There has been a lot of discussion about adding a prescription drug benefit to Medicare. But if I were you, I wouldnt hold my breath. I began to do some research into prescription drug assistance programs managed by each of the states in the US. I started to build my own directory, but then stumbled across this outstanding resource maintained by the National Council of State Legislatures.
At least 28 states now have established or authorized some type of program to provide pharmaceutical coverage or assistance, primarily to low-income elderly or persons with disabilities who do not qualify for Medicaid. Most programs utilize state funds to subsidize a portion of the costs, usually for a defined population that meets enrollment criteria.
These state programs help people pay for the astronomical costs of prescription drugs. Unfortunately, not every state maintains a strong program. I have added the directory to the Medical Research Assistant at http://www.ec-online.net/Assistants/medresassistant.htm. You will also find a directory of pharmaceutical companies that offer assistance.
State drug assistance programs and programs managed by the drug makers themselves are two key ways to help reduce the costs of prescription drugs. You can also save money on drugs by:
- Shop around at different pharmacies for the lowest price but dont skimp on service and personalized attention. The value of a door-to-door delivery service may be worth a few dollars each month;
- Consider a mail order prescription drug program for medications that you take over long periods of time. These can be automatically updated so that you never run out, and may also be less expensive when purchased in bulk month-to-month;
- Print off our Drug Cost Comparison Worksheet when shopping around for the best prices;
- Ask your doctor or the pharmacist if there is a lower cost generic drug available. Generic drugs are the exact same chemical as the name brand but cost less;
- Talk to your doctor to see if you still need to take all of the medications you have. Eliminating a drug from your regimen that is no longer useful not only saves you money, but may also eliminate side effects;
- Look into healthcare benefit discount programs offered by reputable organizations and companies. These discount cards often offer significant savings on drugs and other healthcare services for a modest monthly or annual fee. Make sure that you are dealing with a company you trust and check on the actual savings that they promise;
- Ask your pharmacy if they offer a senior citizen discount, or other discounts from organizations you may belong to (such as AARP). Consider all of these discounts when comparing various pharmacies.
- It may make sense to purchase different drugs from different pharmacies. Be very careful if you do this because you may add on additional hassles and potentially lose track of prescriptions.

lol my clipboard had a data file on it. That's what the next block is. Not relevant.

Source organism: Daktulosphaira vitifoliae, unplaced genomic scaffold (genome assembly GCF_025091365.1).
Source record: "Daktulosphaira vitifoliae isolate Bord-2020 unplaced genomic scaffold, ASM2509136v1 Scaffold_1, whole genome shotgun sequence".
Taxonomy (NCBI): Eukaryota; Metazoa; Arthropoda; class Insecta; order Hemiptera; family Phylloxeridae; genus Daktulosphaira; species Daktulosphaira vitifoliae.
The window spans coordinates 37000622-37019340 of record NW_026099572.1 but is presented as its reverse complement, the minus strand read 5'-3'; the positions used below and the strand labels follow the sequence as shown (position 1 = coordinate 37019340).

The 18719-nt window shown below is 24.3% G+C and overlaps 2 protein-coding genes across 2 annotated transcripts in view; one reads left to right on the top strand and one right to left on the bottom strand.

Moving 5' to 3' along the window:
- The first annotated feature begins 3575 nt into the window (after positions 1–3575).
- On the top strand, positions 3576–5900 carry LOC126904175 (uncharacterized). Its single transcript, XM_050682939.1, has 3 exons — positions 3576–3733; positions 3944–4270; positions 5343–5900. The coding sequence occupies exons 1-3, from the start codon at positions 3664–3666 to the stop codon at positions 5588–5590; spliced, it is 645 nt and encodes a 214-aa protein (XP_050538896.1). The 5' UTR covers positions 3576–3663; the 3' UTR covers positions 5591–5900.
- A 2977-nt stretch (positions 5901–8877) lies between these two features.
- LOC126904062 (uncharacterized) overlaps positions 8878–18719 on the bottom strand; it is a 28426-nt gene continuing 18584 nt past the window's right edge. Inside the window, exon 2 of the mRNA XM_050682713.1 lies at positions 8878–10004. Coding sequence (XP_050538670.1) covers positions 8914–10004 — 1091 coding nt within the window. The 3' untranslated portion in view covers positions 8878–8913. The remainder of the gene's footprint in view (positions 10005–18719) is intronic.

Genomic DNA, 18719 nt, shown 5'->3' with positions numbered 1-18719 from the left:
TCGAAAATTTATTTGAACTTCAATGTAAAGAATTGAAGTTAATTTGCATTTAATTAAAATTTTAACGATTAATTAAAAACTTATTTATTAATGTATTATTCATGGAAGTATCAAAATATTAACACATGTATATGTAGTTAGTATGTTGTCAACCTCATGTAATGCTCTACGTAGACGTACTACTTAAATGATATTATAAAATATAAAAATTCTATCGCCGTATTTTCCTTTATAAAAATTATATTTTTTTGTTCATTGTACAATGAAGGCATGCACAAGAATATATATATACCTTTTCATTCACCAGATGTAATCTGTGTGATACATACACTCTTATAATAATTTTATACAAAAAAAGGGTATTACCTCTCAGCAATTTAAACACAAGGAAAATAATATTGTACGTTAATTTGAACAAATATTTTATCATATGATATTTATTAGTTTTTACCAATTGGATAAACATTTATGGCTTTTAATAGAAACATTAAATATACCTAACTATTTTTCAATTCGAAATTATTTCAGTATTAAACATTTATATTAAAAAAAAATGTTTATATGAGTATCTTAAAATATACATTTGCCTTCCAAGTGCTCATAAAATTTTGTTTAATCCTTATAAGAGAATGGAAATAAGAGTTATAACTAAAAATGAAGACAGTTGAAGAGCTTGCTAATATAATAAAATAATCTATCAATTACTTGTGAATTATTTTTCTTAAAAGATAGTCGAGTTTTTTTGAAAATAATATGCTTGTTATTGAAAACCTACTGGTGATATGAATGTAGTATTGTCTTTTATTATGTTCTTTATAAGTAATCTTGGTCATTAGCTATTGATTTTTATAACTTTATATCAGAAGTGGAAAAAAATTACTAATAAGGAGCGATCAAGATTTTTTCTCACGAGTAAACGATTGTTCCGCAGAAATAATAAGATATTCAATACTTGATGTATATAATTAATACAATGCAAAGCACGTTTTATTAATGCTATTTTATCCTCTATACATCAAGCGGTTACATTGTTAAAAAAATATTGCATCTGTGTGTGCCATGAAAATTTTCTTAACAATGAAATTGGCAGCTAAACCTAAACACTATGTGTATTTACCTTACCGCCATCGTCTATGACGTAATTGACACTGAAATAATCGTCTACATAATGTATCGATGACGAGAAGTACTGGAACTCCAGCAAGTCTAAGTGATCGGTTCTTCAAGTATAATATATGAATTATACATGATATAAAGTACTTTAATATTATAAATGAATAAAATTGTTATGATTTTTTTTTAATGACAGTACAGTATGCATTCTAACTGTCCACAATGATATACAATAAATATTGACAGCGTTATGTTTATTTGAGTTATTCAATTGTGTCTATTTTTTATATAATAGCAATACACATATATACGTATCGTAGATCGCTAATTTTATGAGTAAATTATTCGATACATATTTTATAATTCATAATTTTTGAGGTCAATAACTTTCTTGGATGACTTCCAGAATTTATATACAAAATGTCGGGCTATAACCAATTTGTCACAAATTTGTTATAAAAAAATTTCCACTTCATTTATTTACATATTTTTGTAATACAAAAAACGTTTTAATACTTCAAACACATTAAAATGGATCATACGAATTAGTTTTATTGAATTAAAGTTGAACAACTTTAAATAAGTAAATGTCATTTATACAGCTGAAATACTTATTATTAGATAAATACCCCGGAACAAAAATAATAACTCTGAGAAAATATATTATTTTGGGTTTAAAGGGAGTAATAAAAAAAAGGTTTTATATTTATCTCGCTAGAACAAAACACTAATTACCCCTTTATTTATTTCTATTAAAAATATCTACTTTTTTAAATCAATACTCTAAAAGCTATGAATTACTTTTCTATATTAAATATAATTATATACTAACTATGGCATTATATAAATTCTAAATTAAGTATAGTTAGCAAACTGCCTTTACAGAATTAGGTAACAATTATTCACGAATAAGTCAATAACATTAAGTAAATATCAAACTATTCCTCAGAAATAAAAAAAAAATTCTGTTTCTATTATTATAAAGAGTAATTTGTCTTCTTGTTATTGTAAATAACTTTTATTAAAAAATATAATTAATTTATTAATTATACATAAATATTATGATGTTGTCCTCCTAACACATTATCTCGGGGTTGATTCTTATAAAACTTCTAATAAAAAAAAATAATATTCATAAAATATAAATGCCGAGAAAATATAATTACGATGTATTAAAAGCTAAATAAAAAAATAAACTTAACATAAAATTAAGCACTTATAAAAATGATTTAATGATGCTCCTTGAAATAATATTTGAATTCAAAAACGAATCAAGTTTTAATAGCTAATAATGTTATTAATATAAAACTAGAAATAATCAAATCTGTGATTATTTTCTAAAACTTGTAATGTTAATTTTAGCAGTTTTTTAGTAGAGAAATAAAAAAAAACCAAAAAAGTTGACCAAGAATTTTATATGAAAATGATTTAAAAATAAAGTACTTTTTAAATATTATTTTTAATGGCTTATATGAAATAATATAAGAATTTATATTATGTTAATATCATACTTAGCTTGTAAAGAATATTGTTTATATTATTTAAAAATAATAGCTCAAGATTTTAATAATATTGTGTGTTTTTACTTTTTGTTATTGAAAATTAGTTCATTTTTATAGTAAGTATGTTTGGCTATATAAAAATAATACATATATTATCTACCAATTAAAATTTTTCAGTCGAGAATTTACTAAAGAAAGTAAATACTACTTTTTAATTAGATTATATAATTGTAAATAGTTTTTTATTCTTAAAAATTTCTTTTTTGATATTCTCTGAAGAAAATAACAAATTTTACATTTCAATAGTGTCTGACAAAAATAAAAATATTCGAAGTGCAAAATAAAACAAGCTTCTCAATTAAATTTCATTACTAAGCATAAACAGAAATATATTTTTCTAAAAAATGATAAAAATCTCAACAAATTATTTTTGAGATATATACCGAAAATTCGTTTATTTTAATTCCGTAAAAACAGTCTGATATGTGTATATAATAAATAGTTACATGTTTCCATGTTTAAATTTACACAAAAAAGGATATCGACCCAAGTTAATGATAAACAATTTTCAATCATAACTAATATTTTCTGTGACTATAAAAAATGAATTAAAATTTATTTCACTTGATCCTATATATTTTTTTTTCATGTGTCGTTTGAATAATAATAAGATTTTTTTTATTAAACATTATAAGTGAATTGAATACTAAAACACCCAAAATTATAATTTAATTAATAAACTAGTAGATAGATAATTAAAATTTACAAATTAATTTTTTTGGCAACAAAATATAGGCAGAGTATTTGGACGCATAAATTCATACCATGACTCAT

- Ask your doctor for some free samples of drugs. Use your best judgment and dont ask every time that you see him/her;
- If you have some type of prescription drug coverage, you might ask your doctor to give you a prescription version of a product that you might normally buy over-the-counter. This may be more cost effective than buying the product at the drug store.
- Split large pills into two doses: Be very cautious about doing this! Many prescription drugs actually cost the same (or very close) regardless of the dosage. So your 20mg. pill may cost the same as a 40mg. pill of the same medication. Ask your doctor if she can prescribe the larger dosage that you will then split in half before taking it. Again, be very cautious doing this. Not all medications are formulated to be split (they may have a special coating, work on a time-release, or be in capsule form). Ask the doctor and pharmacist if you can split the pill. Keep in mind that you now have an added step before giving the medication to your loved one. If you dont think that you will remember to give the proper dosage, then dont take the risk. If this is done properly, it can save up to 50% on the specific drug costs!
Go South or North for savings:
Here is another cost saving tip that is somewhat risky, but can provide significant
savings if done properly. Drug costs are often much lower in Canada and Mexico due to
trade laws and lower manufacturing costs in those countries. For years, Americans have
been visiting foreign countries to buy prescription drugs that are too expensive or
unavailable in the U.S.A. Americans are permitted to import a 90-day supply of approved
drugs from these countries for personal use. The Food and Drug Administration and the U.S.
Customs Service have a vague policy on the importation of unapproved and experimental
drugs. Check with the Food and Drug Administration and your physician before making plans
to import foreign drugs. Drugs which are subject to abuse (such as steroids, amphetamines,
and some sedatives) are more tightly controlled. Always bring a copy of your doctors
prescription with you to smooth the way back.
There is some controversy about the safety and efficacy of non-U.S. drugs. Drugs made and sold overseas may not adhere to the same manufacturing and storage standards as in the U.S. While most drugs companies are huge multi-nationals, not all of them sell the same drugs in the same countries. Furthermore, the standards for storage and shelf-life may be different, especially if the drugs are stored in a hot place or have expired. Make sure you buy all of your prescription and non-prescription drugs from a reputable pharmacy. Some pharmacies may relabel drugs, sell expired pills, or sell counterfeit pills. Be wary of scams and dont buy something if it doesnt seem right.
Read our follow-up article: New Programs for Reducing Drug Costs
from ElderCare Online